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Chiefnj
10-22-2004, 09:00 AM
By Lisa Myers and the NBC Investigative Unit
Updated: 7:36 p.m. ET Oct. 21, 2004In the tribal area of Waziristan, Pakistani helicopter gunships and commandos hunt one of the country's most wanted militants — Abdullah Mehsud — a feared Taliban commander who is allegedly tied to al-Qaida. Mehsud's men recently took Pakistani soldiers and two Chinese engineers hostage.

A video given to NBC News by a contact in the region shows Mehsud at a hideout last week, playing to the camera. He urges fellow militants by radio to prepare for a suicide mission.

"Once you tie the bombs tightly to your bodies, then you should be ready for suicide. Once I give you the order, go and act," says Mehsud in the video.

Later, in a confrontation with Pakistani troops, one hostage and five of Mehsud’s men were killed.

The Mehsud story is more than a bit embarrassing for the United States. Until last March, Mehsud was in prison at Guantanamo Bay, Cuba — having been captured fighting with the Taliban in Afghanistan. However, a Pentagon review board decided to release him, ruling Mehsud was not a security threat.

"It is obvious now you can say that the Americans made a mistake," says Maj. Gen. Niaz Khattak, a Pakistani general now leading the manhunt.

In fact, some villagers now consider Mehsud a hero because he seems to have outwitted the Americans and tricked them into releasing him.

Experts say it's possible Mehsud was always a hardcore militant and deceived his captors.

"The other possibility is that the two years in captivity was itself a radicalizing experience," says terrorism expert Brian Jenkins.

A defiant Mehsud now claims he's avenging cruelty against Muslims. He vows to fight to the death against Americans and Pakistanis under American influence.

"If Abdullah dies or other people die, others will take our place," says Mehsud. "This is a cancer not in Waziristan or Pakistan only, but also in the rest of the Muslim world."

The Pentagon says 156 Guantanamo detainees have been released after signing pledges to renounce violence. Mehsud is one of ten who returned to terrorism. Aspokesman admits the process for deciding which detainees to release is "imperfect."

patteeu
10-22-2004, 09:04 AM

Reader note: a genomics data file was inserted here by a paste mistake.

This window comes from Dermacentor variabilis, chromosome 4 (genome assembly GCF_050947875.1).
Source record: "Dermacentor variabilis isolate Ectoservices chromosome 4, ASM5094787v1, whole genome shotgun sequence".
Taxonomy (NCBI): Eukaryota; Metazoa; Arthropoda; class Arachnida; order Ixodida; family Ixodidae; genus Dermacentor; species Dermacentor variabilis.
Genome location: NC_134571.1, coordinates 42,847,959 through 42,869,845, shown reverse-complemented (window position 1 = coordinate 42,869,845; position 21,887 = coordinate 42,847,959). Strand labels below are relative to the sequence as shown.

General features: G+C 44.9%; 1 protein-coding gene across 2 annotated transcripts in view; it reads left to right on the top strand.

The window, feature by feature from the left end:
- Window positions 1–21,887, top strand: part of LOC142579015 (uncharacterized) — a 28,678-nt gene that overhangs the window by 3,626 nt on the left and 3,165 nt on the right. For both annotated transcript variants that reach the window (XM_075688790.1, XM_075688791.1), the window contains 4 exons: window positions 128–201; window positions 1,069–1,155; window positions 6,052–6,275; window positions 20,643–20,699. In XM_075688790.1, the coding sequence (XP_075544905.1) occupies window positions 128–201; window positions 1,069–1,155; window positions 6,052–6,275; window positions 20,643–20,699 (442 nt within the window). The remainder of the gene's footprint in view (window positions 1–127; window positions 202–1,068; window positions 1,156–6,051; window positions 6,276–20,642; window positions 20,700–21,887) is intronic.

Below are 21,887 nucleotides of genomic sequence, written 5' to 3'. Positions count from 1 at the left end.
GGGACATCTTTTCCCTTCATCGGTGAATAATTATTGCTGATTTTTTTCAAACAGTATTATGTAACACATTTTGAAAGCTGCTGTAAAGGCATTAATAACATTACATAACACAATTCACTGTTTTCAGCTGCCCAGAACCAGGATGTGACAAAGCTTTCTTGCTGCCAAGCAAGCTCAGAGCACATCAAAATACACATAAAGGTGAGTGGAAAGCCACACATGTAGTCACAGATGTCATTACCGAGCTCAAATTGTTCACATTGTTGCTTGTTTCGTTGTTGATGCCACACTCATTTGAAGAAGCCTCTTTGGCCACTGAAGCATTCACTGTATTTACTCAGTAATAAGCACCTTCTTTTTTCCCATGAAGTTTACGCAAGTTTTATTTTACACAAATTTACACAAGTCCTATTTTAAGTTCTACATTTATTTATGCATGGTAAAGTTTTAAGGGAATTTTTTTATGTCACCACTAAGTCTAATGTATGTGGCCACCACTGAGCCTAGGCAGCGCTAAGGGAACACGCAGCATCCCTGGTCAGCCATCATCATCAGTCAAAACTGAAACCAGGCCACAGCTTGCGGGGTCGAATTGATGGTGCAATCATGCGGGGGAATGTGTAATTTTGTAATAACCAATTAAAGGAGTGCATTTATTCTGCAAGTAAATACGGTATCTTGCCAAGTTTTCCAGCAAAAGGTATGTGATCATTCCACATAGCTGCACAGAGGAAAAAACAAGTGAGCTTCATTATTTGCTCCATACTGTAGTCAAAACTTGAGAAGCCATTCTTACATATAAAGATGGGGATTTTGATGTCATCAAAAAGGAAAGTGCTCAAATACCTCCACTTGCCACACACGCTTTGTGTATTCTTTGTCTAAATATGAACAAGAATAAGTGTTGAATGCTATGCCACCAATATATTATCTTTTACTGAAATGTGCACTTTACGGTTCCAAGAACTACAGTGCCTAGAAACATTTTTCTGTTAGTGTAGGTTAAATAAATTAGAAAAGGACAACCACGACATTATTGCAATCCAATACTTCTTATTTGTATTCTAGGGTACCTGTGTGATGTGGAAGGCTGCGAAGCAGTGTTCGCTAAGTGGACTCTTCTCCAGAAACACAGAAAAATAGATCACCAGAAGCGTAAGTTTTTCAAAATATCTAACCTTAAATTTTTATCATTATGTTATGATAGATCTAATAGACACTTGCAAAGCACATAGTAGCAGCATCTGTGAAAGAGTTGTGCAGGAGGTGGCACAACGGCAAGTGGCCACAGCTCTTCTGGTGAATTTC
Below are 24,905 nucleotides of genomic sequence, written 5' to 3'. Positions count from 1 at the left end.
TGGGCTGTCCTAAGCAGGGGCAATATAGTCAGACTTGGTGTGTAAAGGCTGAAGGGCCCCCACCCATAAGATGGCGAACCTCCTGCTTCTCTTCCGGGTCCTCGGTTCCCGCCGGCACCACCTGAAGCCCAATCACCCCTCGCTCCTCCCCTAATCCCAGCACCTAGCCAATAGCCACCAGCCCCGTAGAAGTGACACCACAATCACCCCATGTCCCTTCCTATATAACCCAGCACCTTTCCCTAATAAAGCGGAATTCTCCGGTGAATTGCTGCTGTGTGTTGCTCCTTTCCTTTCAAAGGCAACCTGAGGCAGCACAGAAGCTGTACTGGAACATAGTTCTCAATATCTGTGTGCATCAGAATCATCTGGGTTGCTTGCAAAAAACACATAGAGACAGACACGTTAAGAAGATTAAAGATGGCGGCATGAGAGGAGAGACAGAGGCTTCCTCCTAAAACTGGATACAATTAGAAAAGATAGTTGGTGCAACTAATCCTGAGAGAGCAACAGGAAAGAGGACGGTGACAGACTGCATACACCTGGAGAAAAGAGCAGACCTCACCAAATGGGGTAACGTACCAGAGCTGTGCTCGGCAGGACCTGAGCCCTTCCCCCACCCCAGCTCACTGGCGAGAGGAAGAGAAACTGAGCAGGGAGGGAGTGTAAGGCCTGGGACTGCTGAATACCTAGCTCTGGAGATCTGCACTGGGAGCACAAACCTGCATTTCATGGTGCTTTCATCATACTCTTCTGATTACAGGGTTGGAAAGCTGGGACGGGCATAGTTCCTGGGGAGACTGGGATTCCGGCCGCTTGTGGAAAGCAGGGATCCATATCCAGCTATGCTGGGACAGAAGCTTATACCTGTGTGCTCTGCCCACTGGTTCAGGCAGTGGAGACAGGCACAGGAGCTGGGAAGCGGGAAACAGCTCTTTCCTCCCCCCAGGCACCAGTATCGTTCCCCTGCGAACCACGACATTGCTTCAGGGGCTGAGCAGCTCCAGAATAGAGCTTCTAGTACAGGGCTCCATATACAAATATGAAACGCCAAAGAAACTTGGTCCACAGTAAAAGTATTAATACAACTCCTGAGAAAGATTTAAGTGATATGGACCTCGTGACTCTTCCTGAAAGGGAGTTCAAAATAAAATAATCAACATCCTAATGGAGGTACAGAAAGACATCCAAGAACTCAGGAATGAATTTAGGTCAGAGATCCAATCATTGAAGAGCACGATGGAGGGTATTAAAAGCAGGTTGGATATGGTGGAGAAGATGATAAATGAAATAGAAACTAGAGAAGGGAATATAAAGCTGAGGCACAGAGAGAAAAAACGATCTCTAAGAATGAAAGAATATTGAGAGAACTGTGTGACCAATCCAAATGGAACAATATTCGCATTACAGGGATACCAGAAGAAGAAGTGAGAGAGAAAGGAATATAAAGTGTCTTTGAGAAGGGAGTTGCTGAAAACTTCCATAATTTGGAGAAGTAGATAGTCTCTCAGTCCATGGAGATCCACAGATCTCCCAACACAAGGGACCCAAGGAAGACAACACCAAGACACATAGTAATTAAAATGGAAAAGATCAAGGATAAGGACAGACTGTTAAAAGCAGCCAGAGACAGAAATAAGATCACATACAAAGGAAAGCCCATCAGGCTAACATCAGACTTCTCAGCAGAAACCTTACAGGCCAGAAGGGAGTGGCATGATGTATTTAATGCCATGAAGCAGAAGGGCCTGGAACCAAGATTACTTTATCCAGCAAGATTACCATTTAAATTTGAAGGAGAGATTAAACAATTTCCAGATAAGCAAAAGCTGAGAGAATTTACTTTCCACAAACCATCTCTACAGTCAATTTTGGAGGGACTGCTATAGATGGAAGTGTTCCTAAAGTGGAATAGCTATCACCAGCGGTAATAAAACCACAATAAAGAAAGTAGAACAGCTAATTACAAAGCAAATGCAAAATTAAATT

I guess you are suggesting that we need to be tougher on Guantanamo prisoners?

Cochise
10-22-2004, 09:05 AM
Yeah, I agree, we shouldn't be letting any of them go. Unfortunately some twinkle-toes back here started pissing and moaning about terrorist rights.

Chiefnj
10-22-2004, 09:07 AM
I guess you are suggesting that we need to be tougher on Guantanamo prisoners?

Better to be tougher on guys who were fighting with known terrorists who were behind 9-11 than attacking a country without any links to the attack. Sure.

patteeu
10-22-2004, 09:34 AM
Better to be tougher on guys who were fighting with known terrorists who were behind 9-11 than attacking a country without any links to the attack. Sure.

Wow, what a non sequiter.

Seriously, leaving aside the unrelated issue of Iraq, do you think we should be tougher on the Gitmo prisoners even if international human rights organizations are accusing us of Geneva Convention violations and other human rights abuses? I can't figure out what your angle on this is.

Chiefnj
10-22-2004, 09:40 AM
Wow, what a non sequiter.

Seriously, leaving aside the unrelated issue of Iraq, do you think we should be tougher on the Gitmo prisoners even if international human rights organizations are accusing us of Geneva Convention violations and other human rights abuses? I can't figure out what your angle on this is.

Here is my angle and pet peeve. The US did the right thing invading Afghanistan. In fact, they should have been quicker about it. Notwithstanding that fact, that is where the focus of the fight on terror should have been. It shouldn't have been on misleading the public about a threat that didn't exist. The troops shouldn't have been pulled to create new terrorists in Iraq when the ones who were responsible for 9-11 are still running around in the sand where we were.

I simply find it troublesome that we are releasing terrorists who are returning to their home as heroes to attack our troops.

patteeu
10-22-2004, 10:03 AM
Here is my angle and pet peeve. The US did the right thing invading Afghanistan. In fact, they should have been quicker about it. Notwithstanding that fact, that is where the focus of the fight on terror should have been. It shouldn't have been on misleading the public about a threat that didn't exist. The troops shouldn't have been pulled to create new terrorists in Iraq when the ones who were responsible for 9-11 are still running around in the sand where we were.

I simply find it troublesome that we are releasing terrorists who are returning to their home as heroes to attack our troops.

Fair enough. Since I don't know, I'll assume that you aren't one of the "twinkle-toes" that Cochise correctly points out were "pissing and moaning about terrorist rights" wrt Gitmo, but you have to admit that there are many of those twinkle toes on the democrat side of the aisle. They have to be held at least partly responsible for the damage caused by releasing prisoners.

RINGLEADER
10-22-2004, 10:07 AM
Actually, the Pakistanis are the ones who released Mehsud. When someone is released from US custody they're transferred to their home country and that country then determines what happens to the person.

Of course, if we had maybe tortured this guy more at Gitmo, we might have discovered that he still had a chip on his shoulder.